This is a photograph of a species of flatworm called the Planaria flatworm:
Except for one amazing trait that it shares with no other living creature, this worm could be dismissed as just another brainless invertebrate. Its fantastic gift is that every time it reproduces, it creates an enzyme that makes it younger. In essence, the Planaria worm is a perpetual motion machine fueled by sex. It lives on sex. It might be immortal.
It was inevitable that some scientist would find a way to carve out some of its DNA and splice it into human genes to create creatures that looked human and lived forever. The biggest question was whether the resulting breed would have too many worm traits. Dr. Kilgore Trout was the scientist who first considered the possibility. His experiments with Planaria worms, mating them with other life-forms, earned him the Nobel Peace Prize.
Herman Smelt and Melvin Dribbins were the first humans to taste immortality. Their sacrilegious and ghoulish experiments, the injections, and the putrid concoctions they both drank led to the Awakening, led to their supremacy over the human race, made them the overseers and commanders of humanity. They were both seven hundred and ninety-two years old when I first told you about them in the last chapter.
Elliot Rosewater’s hero, Eliot Trout, is about to go toe-to-toe in intergalactic battle with this horrifying and disgusting half-man, this blasphemous bastardization of what a man should be. Dr. Death, born the most boringly ordinary of children, now was the hideous half-helminth who had appropriated all the political power on Earth with his surreptitious and backhanded maneuvers, inveigling his way into power with flattery, empty promises, sarcasm, and murder. He was the monster, the boss, the capo, the ultimate champion of Earth.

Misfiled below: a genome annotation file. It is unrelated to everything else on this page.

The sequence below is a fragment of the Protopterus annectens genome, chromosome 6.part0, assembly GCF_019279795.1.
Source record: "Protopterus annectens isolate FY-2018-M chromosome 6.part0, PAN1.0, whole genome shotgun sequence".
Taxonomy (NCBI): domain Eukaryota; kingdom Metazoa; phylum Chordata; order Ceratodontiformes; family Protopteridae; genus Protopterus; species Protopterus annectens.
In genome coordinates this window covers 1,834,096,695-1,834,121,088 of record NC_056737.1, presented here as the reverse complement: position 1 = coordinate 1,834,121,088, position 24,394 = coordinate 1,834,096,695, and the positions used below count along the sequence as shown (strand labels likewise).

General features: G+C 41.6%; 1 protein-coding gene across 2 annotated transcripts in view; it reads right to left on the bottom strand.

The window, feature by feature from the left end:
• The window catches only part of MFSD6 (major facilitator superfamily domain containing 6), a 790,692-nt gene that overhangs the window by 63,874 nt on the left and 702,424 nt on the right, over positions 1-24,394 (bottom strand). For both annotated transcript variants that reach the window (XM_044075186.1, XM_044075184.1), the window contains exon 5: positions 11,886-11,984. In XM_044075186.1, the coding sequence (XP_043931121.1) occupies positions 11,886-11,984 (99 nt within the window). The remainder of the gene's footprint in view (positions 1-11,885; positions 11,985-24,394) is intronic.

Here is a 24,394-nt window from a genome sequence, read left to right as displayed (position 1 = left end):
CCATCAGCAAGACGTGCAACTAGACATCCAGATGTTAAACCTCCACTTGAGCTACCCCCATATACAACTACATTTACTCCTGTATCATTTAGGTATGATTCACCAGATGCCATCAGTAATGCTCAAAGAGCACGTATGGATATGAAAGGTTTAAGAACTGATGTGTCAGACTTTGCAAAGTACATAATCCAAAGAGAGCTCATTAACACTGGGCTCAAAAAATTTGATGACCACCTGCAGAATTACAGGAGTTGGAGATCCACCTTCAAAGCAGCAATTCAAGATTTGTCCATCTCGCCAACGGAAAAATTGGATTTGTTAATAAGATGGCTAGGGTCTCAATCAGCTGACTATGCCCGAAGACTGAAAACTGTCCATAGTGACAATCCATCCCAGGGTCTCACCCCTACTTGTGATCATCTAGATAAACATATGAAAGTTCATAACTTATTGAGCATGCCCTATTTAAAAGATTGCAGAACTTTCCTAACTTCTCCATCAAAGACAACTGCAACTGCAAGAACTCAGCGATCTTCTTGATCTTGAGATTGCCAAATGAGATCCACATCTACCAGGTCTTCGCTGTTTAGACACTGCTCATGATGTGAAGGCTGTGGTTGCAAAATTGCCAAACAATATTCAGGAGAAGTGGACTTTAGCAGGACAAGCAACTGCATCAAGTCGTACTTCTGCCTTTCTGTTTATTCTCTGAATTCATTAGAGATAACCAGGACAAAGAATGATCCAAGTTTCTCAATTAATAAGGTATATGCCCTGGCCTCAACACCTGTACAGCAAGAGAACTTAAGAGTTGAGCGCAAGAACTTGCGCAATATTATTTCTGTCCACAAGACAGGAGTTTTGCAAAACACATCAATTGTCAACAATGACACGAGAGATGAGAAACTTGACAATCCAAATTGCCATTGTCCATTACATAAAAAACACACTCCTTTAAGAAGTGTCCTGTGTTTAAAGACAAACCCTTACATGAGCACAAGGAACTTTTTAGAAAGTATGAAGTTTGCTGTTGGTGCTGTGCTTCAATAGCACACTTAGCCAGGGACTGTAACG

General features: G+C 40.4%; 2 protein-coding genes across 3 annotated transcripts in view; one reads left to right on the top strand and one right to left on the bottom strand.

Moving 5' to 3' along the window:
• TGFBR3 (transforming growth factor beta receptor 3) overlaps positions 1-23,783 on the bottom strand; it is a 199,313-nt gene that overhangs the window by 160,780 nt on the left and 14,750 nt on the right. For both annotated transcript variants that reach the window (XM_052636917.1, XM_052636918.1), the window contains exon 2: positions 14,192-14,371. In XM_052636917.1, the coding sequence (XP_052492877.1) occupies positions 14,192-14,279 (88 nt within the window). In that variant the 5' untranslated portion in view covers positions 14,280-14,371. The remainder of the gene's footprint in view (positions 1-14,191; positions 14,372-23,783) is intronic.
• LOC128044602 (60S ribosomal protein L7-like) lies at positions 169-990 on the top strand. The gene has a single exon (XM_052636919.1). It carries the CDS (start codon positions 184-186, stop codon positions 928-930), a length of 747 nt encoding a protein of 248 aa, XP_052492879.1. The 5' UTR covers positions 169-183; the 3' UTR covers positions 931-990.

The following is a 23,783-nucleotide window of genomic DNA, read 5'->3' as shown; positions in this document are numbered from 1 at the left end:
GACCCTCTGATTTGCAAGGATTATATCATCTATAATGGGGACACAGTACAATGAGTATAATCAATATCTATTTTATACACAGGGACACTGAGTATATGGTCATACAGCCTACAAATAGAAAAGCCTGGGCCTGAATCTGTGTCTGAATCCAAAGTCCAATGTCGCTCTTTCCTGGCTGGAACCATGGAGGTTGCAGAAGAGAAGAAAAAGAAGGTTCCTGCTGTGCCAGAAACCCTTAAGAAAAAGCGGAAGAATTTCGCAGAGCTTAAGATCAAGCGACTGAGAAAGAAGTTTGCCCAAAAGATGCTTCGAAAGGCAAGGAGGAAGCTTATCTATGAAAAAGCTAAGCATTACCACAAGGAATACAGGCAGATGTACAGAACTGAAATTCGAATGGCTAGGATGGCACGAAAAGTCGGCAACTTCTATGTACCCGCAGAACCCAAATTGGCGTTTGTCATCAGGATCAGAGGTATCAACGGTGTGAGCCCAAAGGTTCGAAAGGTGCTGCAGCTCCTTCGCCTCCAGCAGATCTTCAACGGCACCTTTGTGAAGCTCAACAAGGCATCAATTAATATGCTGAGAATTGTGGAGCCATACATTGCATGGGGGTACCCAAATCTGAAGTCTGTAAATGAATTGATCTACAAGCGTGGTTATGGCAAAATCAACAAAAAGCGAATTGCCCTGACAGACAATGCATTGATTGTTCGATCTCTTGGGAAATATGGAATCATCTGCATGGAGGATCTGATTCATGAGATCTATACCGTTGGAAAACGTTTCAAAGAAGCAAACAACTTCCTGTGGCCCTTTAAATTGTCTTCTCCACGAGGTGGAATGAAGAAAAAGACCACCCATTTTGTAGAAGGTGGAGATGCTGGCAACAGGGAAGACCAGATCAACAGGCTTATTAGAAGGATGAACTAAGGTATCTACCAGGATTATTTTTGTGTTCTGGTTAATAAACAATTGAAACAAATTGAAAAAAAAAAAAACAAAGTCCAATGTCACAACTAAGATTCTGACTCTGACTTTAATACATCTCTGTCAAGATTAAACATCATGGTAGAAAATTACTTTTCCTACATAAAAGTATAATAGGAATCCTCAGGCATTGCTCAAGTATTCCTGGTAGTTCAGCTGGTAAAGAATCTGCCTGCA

Who could stand before his overwhelming, dictatorial, and cruel power? Would it be Kilgore Trout? Would it be Eliot Rosewater? Would it be the diminutive space-alien Zog? Read on.
Even as I’m typing this, the diminutive Zog from the planet Margo is knocking at the door to Eliot Rosewater’s miserable little apartment. It is two o’clock in the afternoon and the aged Mr. Rosewater has been sleeping in his electric scooter since the visitation by his father’s ghost.
Zog’s mind was screaming with hysterical apprehension. Zog, like all Margolinians, could only communicate by farting and tap-dancing. He was performing what looked like Scottish Dancing while spewing the most vile, pungent, sewerlike odor you can imagine.
It cannot be overstated how Zog’s brain was, at this moment, a cacophony of brass. He remembered his previous expedition to Earth. Even though the earlier intergalactic adventure ended in failure, back on planet Margo, his heroics had earned him the title “Zog the Magnificent”.
Fifty years ago, Zog had flown his spaceship toCincinnati,Ohio, in theUnited States of America, on Earth. His mission, at that time, was to share some wonderful news. He was sent to teach us how to stop wars and how to cure cancer. He had been unable to teach Earthlings those marvelous wonders. He now wore a titanium cap on his skull for his efforts. The brave Zog had shed bitter tears when he was ordered to return to Earth.
He was hopping and kicking with all his heart, the taps on his shoes sparking off the worn cement floor in the hallway, when Eliot Rosewater called out, “In a minute”.
Zog let go with a cannonade and shuffled wildly like a four-legged Fred Astaire on cocaine. Rosewater pulled his door open. Zog farted his greetings and danced his story into the apartment. Zog tried to tell Rosewater that he needed to prepare himself for the most harrowing and dangerous experience of his life. It sounded like, “clickity, click, click, clickity, click, poot, poot, phoooot, ba-roomp, click, click”.
Eliot said, “You’re an odd-looking little fellow. Do you drink coffee?”